By Jon Ross, For the AJC #atlanta-ga
Musicians open with Gil Shaham performing Beethoven, delivers concert-goers music from its virtual stage.
The Atlanta Symphony Orchestra’s 76th season commenced with a bird’s-eye view of the stage. Thirty-five musicians sat at attention, spread out among the expanse. The scene swooped away to a close-up of music director Robert Spano’s downbeat, revealing a picture of isolated, masked musicians wearing tuxedos and ball gowns. The music they began to play, Mozart’s “Jupiter” symphony, revealed a sprightly and joyful sound that felt slightly anachronistic in these digital realities.
The ASO joined Mozart’s symphony Thursday with the Beethoven violin concerto, performed by guest artist Gil Shaham, to open its greatly reimagined 2020-2021 season. Thursday’s audience actually watched a recording of a live performance, beamed through the ASO Virtual Stage, that can be accessed through Sunday night for subscribers.
On opening night last year, anticipation buzzed through the air. Once patrons found their seats and the lights dimmed, their focus centered on the orchestra for the majority of the two-hour concert. The sound, no matter what acoustic peccadillos permeate Atlanta Symphony Hall, was crystalline and, at times, thrillingly loud. On Thursday, the ASO had the herculean task of recreating that same excitement amid the endless distractions listeners face when tuning in from the comfort of their couches. Symphony-goers are eager for live music; everyone at the ASO knows that. The trick now is to bring a captivating series of concerts to subscribers in their homes.
An array of robotic cameras and stringent COVID-19 safety protocols made the performance a reality. Did the ASO perform well despite these circumstances? Yes. Strings danced across jaunty themes in the Mozart symphony; Shaham played with exquisite agility in the Beethoven. Was watching an HD feed on a laptop, ears cocooned in headphones, an ideal way to see the ASO perform together for the first time since March? Of course not. But with robust, clear sound and the chance to see inside the orchestra thanks to numerous camera close-ups, opening night was an enjoyable, albeit different, experience.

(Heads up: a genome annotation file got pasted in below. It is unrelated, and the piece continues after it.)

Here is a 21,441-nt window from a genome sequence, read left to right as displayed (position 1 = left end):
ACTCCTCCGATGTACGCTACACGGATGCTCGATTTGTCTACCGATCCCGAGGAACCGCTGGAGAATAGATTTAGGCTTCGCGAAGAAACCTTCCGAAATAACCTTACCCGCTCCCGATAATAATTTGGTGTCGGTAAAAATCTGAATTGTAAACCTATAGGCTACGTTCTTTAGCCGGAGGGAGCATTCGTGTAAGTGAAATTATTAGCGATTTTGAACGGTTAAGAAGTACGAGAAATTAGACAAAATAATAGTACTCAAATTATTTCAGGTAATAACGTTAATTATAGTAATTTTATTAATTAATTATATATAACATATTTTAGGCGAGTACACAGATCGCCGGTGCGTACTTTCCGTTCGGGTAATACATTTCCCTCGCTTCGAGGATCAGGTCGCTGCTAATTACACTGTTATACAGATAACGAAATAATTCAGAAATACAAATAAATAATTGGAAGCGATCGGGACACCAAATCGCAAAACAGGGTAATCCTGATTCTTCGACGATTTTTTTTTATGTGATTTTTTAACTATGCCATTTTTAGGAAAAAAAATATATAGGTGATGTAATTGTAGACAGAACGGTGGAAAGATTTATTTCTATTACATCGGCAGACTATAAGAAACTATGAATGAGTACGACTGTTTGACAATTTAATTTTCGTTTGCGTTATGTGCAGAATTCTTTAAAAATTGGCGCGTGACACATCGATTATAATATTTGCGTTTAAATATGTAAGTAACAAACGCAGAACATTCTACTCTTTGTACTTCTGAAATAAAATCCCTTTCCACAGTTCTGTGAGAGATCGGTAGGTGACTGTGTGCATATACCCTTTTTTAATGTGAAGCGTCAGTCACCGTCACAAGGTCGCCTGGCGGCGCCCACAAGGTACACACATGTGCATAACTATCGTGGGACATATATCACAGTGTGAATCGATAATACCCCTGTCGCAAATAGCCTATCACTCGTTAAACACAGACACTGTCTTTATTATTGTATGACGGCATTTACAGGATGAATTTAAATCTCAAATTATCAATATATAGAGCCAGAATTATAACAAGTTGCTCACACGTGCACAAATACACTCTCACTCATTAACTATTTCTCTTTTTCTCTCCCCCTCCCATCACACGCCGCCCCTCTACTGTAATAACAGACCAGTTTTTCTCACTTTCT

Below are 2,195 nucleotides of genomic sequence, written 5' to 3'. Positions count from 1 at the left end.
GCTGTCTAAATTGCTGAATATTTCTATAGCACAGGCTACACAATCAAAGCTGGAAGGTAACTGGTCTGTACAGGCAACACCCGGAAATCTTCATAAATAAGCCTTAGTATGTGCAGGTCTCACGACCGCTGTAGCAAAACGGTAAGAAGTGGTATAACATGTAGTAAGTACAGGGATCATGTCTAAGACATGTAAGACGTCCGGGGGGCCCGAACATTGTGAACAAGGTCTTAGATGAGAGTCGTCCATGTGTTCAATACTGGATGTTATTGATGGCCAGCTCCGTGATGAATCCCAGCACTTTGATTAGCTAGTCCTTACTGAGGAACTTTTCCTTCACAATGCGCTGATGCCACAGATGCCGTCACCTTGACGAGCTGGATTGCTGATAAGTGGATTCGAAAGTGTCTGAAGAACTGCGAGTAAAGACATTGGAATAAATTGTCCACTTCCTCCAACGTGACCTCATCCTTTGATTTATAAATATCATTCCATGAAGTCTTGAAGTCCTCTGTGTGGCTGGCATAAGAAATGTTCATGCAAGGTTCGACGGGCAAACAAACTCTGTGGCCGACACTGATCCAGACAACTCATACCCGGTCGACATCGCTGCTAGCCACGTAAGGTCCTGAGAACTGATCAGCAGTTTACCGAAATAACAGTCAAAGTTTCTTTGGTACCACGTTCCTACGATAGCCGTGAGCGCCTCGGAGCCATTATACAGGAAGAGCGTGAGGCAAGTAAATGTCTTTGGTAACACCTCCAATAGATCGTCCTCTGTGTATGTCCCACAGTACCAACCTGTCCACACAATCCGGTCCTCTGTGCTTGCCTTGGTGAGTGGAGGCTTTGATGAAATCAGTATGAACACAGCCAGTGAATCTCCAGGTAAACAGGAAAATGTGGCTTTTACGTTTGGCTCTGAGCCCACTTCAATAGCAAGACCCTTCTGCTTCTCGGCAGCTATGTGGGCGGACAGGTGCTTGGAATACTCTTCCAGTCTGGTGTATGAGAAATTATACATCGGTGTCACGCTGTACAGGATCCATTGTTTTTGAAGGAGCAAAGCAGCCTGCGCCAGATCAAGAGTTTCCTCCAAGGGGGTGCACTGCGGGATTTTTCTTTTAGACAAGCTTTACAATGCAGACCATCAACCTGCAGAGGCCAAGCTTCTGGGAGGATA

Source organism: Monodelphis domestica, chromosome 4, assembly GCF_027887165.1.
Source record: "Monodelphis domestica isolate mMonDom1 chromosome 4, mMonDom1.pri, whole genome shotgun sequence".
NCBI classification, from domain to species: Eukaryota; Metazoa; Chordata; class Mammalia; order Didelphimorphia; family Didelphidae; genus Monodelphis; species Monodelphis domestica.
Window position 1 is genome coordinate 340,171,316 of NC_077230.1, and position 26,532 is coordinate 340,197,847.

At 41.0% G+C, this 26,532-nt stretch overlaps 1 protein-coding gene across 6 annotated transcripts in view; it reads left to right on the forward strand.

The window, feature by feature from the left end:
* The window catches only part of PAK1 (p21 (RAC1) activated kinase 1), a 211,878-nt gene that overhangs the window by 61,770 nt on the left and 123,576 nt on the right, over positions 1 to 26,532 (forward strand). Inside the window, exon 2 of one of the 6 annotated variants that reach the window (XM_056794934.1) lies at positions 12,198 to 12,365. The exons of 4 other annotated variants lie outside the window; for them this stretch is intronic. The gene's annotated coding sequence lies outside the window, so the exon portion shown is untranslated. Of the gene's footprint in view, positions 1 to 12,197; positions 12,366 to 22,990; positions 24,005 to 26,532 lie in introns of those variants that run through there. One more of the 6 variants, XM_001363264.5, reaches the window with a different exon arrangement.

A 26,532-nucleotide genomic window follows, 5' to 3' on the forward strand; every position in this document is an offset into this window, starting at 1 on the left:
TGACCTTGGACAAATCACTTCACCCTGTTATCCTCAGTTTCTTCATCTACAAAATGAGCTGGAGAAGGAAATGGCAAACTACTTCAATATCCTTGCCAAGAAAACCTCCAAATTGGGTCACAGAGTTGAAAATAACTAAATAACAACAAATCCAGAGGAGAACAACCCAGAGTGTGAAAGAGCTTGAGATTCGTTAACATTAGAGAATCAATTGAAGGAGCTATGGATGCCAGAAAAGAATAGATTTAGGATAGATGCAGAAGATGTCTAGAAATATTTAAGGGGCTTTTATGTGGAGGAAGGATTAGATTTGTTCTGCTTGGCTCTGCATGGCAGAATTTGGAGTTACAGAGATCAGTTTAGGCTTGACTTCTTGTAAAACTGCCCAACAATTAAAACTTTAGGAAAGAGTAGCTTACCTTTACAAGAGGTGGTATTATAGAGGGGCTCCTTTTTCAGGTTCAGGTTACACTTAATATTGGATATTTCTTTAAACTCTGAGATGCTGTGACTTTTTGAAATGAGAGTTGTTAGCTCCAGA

During the performance, string players, percussionists and the conductor wore black, branded ASO masks. The woodwinds, to mitigate the aerosols created when playing their instruments, performed separated by plexiglass partitions. Masks were, of course, not practical for these performers, so they were distanced at least 10 feet, front to back, from their colleagues. Behind the scenes safety protocols included COVID testing, and daily temperature checks and health assessments.
Preparing for a concert like this would historically involve multiple 2.5-hour blocks of rehearsal time; these practices were limited to 90 minutes. The time constraints also extended to the recording sessions. (No more than 50 total people were involved in the recording sessions.)
Current circumstances call for agile programs. The ASO had intended to open the season with Beethoven’s fifth symphony, but safety protocols made staging expansive works impractical. Across five more recorded concerts broadcast through the ASO Virtual Stage, the orchestra will focus on mostly treasured baroque and classical works, which were written with smaller ensembles in mind. Compressed rehearsal times and the limits placed on the orchestra mean the performance of more contemporary classical pieces is unfeasible.
Performance plans are fluid (this opening night concert was originally set to air Sept. 26), but the ASO’s adaptability and the ability to perform under extraordinary circumstances should be celebrated.
Atlanta Symphony Orchestra with Gil Shaham
ASO Virtual Stage. $48 for three concerts, $96 for six. 404-733-5000, atlantasymphony.org.